Michaela Haas, author of Bouncing Forward: The Art and Science of Cultivating Resilience, tells her story of traveling and living in Asia in her early twenties, becoming very ill at 26, and being bedridden for eight months. She describes her mind and body falling apart and says it took her years before she could become a functioning member of society again.
She eventually found a good doctor who put her on medication and had her change her diet. She left her husband, moved back to Europe, and surrounded herself with more understanding people. She also sought professional help for the first time in her life.
She had to learn to trust herself, her body, and her relationships again. She found help in a community of people similar to her — those who have experienced chronic fatigue and long Covid.
Her advice is to not give up. No matter how dark things are, there is always a light at the end of the tunnel (a trope, but true). Reach out for support, and keep reaching out until you get the help you need. Mindfulness meditation and the habit of gratitude are practices she committed to that helped her bounce forward. They might help you too.
Tanya Frank, author of Zig-Zag Boy: A Memoir of Madness and Motherhood, describes the day in 2009 when her son Zach, a Merit Scholar at UCLA, came home and began acting uncharacteristically suspicious, fearful and distressed. After not sleeping or eating, she took him to the emergency room the next day and learned that he had experienced a psychotic break.
Thirteen years later she is still working through it. When she was in the States, she trained to be a docent at an elephant seal colony in California, where she was living. The organization was remote, off the grid, and it forced her to try to forge a new identity.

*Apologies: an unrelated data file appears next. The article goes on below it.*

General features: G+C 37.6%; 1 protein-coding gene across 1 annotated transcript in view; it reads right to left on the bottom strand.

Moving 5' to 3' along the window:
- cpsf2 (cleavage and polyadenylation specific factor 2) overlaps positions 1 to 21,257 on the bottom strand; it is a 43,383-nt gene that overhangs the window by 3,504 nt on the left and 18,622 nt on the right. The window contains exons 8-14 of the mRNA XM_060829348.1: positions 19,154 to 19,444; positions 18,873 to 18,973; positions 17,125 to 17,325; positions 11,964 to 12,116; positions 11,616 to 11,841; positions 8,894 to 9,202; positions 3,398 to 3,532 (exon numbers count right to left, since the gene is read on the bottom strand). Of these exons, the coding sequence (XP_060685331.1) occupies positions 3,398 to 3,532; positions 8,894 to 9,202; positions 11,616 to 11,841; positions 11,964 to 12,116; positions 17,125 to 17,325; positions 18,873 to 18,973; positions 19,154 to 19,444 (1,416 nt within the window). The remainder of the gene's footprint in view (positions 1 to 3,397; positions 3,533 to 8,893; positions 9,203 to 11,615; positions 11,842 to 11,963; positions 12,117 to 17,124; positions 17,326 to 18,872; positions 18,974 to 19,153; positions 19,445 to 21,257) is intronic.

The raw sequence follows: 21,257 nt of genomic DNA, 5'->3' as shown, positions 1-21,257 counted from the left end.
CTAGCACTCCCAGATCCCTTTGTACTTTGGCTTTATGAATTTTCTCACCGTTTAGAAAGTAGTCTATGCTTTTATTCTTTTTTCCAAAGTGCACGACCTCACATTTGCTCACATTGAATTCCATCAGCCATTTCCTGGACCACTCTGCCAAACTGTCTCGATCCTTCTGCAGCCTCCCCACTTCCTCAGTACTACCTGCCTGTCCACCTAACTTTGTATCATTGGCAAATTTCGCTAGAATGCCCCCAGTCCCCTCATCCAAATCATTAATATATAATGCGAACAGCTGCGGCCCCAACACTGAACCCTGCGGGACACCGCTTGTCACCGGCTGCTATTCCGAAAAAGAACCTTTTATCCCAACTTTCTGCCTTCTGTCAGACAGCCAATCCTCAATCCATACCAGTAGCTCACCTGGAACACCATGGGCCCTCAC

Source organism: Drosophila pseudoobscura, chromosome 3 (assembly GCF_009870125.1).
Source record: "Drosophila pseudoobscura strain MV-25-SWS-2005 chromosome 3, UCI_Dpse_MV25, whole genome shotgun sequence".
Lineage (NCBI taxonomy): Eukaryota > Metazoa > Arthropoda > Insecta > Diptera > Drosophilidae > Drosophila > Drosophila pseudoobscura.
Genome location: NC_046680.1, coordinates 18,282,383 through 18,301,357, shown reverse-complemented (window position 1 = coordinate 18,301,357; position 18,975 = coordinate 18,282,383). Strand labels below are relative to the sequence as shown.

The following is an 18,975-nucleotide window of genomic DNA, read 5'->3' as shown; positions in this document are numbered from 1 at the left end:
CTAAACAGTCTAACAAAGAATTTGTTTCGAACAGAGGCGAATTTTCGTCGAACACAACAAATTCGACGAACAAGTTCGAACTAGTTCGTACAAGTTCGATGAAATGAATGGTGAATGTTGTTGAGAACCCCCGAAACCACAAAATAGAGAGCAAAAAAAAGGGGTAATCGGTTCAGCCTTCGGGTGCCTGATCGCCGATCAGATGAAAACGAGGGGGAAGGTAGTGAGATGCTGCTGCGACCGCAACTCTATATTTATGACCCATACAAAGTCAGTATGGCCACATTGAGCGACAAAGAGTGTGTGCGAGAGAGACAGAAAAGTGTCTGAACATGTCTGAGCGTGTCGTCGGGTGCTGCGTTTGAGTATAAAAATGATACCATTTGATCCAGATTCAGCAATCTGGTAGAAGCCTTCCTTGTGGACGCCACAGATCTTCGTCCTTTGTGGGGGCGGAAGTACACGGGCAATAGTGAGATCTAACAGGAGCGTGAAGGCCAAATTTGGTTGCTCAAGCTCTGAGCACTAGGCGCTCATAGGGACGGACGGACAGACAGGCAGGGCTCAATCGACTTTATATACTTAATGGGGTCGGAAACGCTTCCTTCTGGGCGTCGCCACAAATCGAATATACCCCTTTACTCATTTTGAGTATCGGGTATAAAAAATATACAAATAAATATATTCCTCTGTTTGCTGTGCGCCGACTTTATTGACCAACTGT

She returned to England, where she, Zach, and his older brother were born and where she had family and friends from childhood, in hopes of finding kinder, more compassionate care.
She learned that there are things she cannot control. Letting go continues to be a challenge. After trying unsuccessfully to find the right drug, the right program, the right doctor who would help her son, she now holds onto hope that one day he will live a more independent life. And she realizes that her life has to go on, as she is his rock.
If you are going through something similar, she suggests you find your kin, your support system. Take care of yourself and try to be with your person without doing, finding the answers, fixing — just listening and trying not to be scared.
Yvonne Shortt has had Retinitis pigmentosa (RP) all her life, but was not diagnosed until she was in her 30s. The condition is hereditary. Since no one in her family had it, she simply adapted to her vision differences, including night blindness as a child. She had no idea that anything was really wrong until she started to experience blind spots and symptoms of vision loss in her 30s, and was diagnosed with RP. She got through it by processing it over time, sharing it with colleagues, with the support of her family, and by mutual care-giving. She learned how adaptable and resilient she is as a visually impaired person, and recommends that newly diagnosed people reach out to RP support groups on Facebook, which were very helpful to her. She acknowledges how scary it is to lose your vision and encourages anyone with RP to know that they are not alone, and they will get through it.
Donald Antrim, author of One Friday in April: A Story of Suicide and Survival, describes growing through suicidal illness by going to the hospital and staying. When nothing else worked, and after a call from the author David Foster Wallace, he consented to being treated with ECT (Electroconvulsive therapy), which he says was a miracle cure. He learned to have a high regard for doctors and hospitals, that we don’t do anything alone, and the value of patience — it took a long time to get better. His advice is to try not to be afraid of the hospital, to seek treatment if you need it, and rely on your friends and family.